Author Topic: Horn spout  (Read 687 times)

Offline BJH

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Horn spout
« on: November 08, 2019, 02:06:24 AM »
In Sibleys  book they suggested 1/4 Id hole in the sout end. And using the tang of a file to taper the inside dia. Anybody use a #5 Morse taper reamer to ream the hole for a nicely tapered plug? Just curious.... BJH
BJH

Online msellers

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Re: Horn spout
« Reply #1 on: November 08, 2019, 03:00:57 AM »
I don't see why you couldn't, but all I have is a few files so simple it is for me.
Mike

Offline D. Taylor Sapergia

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Re: Horn spout
« Reply #2 on: November 08, 2019, 08:39:06 PM »
I use a taper pin reamer on my own horns and it works very nicely.  The taper is gentle enough that the plug jams and stays put.  I end up with about 5/16" at the mouth.
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Online Tim Crosby

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Re: Horn spout
« Reply #3 on: November 08, 2019, 10:25:25 PM »
 I don't see why it wouldn't work, I have tried the file tang thing it does a respectable job. I have a couple old pipe reamers in 1/8-1/2" that work well. A tapered Rat tail file or rasp also does a good job. More than one way to skin a cat.
 Once you cut the horn off drill the hole and also drill one in the scrap end of the tip. Try tapering it and see how it goes. Gives you Two hole to test on or drill crossway holes and try them.
 

  Tim C.

Offline FDR

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Re: Horn spout
« Reply #4 on: November 09, 2019, 12:08:11 AM »
Repairman's reamer from HF. Modify it as needed.

https://www.harborfreight.com/t-handle-reamer-66936.html

Fred

Offline davec2

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Re: Horn spout
« Reply #5 on: November 09, 2019, 07:39:02 AM »
I use a reamer made for violin makers to shape the holes for the tuning pegs.  I also have a peg tapering shaver so I can easily make a matching spout plug to fit.  Perfect fit of peg and spout.
"No man will be a sailor who has contrivance enough to get himself into a jail; for being in a ship is being in a jail, with the chance of being drowned... a man in a jail has more room, better food, and commonly better company."
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Offline dogcatcher

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Re: Horn spout
« Reply #6 on: November 09, 2019, 08:25:17 AM »
For the pour spout I have used a 0MI reamer, drilled a 1/4. hole and then reamed in the taper.  That leaves a 1/4" at the starting point.  The 0MT reamer is .2520" at the small end and .3561 at the large end. 

For the fill hole, I threaded the inside of the wood cap with a 1" NPT pipe thread and threaded the plug with 1:MPT..  Big hole to fill the horn small hole to empty it. 

Offline BJH

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Re: Horn spout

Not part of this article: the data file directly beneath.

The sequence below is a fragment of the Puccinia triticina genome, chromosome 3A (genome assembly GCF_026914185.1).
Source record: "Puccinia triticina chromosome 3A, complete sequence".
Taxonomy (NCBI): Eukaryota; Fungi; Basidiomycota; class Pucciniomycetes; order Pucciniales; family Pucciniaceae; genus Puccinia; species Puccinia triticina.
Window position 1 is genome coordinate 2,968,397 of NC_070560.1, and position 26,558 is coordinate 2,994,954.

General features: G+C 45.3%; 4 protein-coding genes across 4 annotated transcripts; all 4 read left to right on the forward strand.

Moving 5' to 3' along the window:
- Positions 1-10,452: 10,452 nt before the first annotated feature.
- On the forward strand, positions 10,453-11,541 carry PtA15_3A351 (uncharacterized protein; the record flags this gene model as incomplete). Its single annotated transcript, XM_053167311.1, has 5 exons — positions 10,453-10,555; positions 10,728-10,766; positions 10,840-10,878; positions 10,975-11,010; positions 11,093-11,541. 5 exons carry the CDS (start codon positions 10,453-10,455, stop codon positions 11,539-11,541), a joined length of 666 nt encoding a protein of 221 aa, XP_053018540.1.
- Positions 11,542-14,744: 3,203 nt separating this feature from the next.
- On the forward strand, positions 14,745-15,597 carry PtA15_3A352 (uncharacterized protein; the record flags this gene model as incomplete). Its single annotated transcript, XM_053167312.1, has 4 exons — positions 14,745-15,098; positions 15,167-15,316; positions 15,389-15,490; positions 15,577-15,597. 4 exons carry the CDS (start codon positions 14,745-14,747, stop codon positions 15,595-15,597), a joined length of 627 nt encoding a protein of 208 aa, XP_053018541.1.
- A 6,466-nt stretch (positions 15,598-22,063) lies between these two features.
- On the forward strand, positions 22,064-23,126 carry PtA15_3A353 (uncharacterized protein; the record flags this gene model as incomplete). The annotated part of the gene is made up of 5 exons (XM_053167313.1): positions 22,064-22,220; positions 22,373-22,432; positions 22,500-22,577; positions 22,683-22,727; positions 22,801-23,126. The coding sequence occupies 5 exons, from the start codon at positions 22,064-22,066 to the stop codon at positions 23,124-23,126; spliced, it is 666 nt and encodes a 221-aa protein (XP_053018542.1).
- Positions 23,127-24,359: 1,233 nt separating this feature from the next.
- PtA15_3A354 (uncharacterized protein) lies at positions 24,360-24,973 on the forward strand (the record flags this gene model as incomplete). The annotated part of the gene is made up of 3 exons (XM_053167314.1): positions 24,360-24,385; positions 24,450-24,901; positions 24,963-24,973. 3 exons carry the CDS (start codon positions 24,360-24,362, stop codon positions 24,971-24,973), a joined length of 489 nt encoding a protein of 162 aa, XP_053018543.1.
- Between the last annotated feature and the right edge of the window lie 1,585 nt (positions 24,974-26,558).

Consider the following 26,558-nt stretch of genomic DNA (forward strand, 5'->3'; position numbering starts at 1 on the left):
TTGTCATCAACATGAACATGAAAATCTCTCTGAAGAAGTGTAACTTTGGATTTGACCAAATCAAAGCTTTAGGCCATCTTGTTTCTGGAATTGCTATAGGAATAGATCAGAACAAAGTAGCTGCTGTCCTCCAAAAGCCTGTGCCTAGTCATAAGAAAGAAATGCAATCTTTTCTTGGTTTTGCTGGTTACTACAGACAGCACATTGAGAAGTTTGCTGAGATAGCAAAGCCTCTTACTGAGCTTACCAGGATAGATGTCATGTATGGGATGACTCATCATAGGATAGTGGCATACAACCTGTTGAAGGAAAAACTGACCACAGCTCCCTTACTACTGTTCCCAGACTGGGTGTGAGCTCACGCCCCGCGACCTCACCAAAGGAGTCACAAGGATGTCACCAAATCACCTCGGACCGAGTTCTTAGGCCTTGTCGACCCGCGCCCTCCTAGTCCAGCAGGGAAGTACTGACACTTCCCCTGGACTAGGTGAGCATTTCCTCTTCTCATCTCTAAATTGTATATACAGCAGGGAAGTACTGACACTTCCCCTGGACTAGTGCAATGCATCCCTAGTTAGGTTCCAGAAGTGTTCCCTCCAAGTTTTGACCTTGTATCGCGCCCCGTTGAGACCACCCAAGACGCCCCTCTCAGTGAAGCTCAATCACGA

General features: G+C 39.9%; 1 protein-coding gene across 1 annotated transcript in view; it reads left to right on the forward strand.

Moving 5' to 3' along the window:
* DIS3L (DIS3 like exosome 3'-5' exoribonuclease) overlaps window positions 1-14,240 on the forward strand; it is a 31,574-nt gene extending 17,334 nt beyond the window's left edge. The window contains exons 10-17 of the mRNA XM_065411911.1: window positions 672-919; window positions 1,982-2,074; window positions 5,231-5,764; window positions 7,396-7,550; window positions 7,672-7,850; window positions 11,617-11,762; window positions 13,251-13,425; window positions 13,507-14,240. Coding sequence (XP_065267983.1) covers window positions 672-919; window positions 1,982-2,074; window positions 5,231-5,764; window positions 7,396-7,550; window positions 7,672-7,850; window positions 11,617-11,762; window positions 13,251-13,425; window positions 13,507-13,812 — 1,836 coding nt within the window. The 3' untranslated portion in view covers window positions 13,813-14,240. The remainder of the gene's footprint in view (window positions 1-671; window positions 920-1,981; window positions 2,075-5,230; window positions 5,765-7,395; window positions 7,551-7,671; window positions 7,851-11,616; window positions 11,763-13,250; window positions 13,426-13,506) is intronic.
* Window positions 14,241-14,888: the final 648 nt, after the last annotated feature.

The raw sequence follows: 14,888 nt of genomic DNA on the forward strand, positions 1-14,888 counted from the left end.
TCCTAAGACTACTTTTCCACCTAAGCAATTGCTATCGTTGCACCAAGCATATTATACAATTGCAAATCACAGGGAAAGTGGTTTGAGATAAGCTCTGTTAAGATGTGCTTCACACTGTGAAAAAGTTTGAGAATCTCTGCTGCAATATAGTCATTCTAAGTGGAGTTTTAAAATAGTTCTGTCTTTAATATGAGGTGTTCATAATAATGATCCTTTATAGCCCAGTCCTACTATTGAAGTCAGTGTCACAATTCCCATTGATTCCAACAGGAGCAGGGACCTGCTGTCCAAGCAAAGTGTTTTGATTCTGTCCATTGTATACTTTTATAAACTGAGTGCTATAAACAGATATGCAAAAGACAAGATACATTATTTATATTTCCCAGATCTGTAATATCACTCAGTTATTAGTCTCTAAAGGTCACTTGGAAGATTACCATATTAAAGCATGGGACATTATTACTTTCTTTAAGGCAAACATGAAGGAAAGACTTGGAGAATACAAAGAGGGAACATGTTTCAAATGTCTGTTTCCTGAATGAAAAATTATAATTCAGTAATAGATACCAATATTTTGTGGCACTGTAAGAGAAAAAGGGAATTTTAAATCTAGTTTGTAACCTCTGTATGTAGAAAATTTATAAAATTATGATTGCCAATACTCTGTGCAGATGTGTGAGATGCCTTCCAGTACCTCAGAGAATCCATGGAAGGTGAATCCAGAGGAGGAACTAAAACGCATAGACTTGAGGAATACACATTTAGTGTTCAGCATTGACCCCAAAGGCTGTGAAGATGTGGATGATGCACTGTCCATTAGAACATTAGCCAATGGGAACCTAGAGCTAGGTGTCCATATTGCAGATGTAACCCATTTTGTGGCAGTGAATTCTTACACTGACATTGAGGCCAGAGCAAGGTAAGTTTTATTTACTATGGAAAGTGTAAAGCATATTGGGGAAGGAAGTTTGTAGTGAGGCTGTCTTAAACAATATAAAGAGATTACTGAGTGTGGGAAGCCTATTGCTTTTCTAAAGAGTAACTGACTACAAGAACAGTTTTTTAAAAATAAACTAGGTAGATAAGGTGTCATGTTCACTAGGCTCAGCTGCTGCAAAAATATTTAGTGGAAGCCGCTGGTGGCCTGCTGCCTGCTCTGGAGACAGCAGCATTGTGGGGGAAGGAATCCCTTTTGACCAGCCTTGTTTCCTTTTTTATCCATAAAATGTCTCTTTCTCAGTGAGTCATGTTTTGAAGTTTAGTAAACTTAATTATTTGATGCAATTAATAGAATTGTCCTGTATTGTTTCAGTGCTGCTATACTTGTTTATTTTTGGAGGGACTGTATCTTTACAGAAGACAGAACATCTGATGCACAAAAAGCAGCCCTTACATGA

« Reply #7 on: November 09, 2019, 08:18:45 PM »
Whats a OMI reamer?
BJH

Offline BJH

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Re: Horn spout
« Reply #8 on: November 09, 2019, 08:21:01 PM »
Taylor that sounds like the same reamer I have in mind.
BJH

Offline Clark B

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Re: Horn spout
« Reply #9 on: November 09, 2019, 08:23:18 PM »
I have just used a file tang on the 2 I've drilled. I just use the same tang to lay out the peg on the wood I'm going to make it out of and then fine tune it from there.
Psalms 144

Offline Mike from OK

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Re: Horn spout
« Reply #10 on: November 09, 2019, 10:14:38 PM »
This is the one I use on my horns. The finished holes take a fiddle peg well.

https://www.powderhornsandmore.com/product/t-handle-reamer/

Mike

Offline skillman

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Re: Horn spout
« Reply #11 on: November 10, 2019, 01:19:03 AM »
The key here is to make a tapered hole. I use a lineman's ream. Have for many years. I also use the tang of a file to make a different taper. I even taper my tiny holes in my priming horns. The taper on the plug is as important as on the hole. I tend to make the plug tapered so it touches down in the throat first. Keeps it from splitting the tip of the horn.

Steve
Steve Skillman

Online Tim Crosby

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Re: Horn spout
« Reply #12 on: November 10, 2019, 01:55:43 AM »
 I'm not even sure it is necessary to taper the hole. You could just make the plug longer and or tighter. Once powder gets poured in and out a few times the plug is going to fit differently. I usually leave mine sticking out a bit for that reason. As Steve says with a tapered plug you run the risk of splitting the horn.
 One time at a show a guy was looking at a horn pulled the plug, stuck it back in an popped it with his hand, the horn split and he walked on. Easy fix but aggravating.
 If the plug is to loose, soak the shaft with water, let it dry and see how it fits.

  Tim C.   

Offline Mark Elliott

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Re: Horn spout
« Reply #13 on: November 10, 2019, 03:07:08 AM »
I don't generally taper my holes.   I do taper my stoppers ever so slightly.

Offline wmrike

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Re: Horn spout
« Reply #14 on: November 13, 2019, 09:52:31 PM »
Perhaps I'm a Type A.  When I pour powder I like to get on with it, so my spouts are 5/16".  As to the plugs, I make mine v slightly oversized, and then split them with a fine saw so that they need to be compressed a little bit for insertion; they never come loose.